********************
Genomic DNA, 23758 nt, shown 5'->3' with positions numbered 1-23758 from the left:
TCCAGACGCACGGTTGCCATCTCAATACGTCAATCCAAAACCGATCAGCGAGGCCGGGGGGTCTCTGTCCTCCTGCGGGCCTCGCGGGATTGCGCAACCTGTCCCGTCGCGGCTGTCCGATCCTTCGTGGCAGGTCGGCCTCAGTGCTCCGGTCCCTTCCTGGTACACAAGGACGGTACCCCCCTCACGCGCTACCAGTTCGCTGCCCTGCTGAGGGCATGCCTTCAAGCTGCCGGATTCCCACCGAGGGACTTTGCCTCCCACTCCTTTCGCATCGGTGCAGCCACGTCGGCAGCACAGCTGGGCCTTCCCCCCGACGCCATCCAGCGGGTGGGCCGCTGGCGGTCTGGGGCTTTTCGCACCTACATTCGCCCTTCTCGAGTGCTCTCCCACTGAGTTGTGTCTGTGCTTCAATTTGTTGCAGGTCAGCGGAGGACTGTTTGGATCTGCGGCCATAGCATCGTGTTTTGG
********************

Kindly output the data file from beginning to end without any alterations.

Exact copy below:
Genomic DNA, 23758 nt, shown 5'->3' with positions numbered 1-23758 from the left:
TCCAGACGCACGGTTGCCATCTCAATACGTCAATCCAAAACCGATCAGCGAGGCCGGGGGGTCTCTGTCCTCCTGCGGGCCTCGCGGGATTGCGCAACCTGTCCCGTCGCGGCTGTCCGATCCTTCGTGGCAGGTCGGCCTCAGTGCTCCGGTCCCTTCCTGGTACACAAGGACGGTACCCCCCTCACGCGCTACCAGTTCGCTGCCCTGCTGAGGGCATGCCTTCAAGCTGCCGGATTCCCACCGAGGGACTTTGCCTCCCACTCCTTTCGCATCGGTGCAGCCACGTCGGCAGCACAGCTGGGCCTTCCCCCCGACGCCATCCAGCGGGTGGGCCGCTGGCGGTCTGGGGCTTTTCGCACCTACATTCGCCCTTCTCGAGTGCTCTCCCACTGAGTTGTGTCTGTGCTTCAATTTGTTGCAGGTCAGCGGAGGACTGTTTGGATCTGCGGCCATAGCATCGTGTTTTGG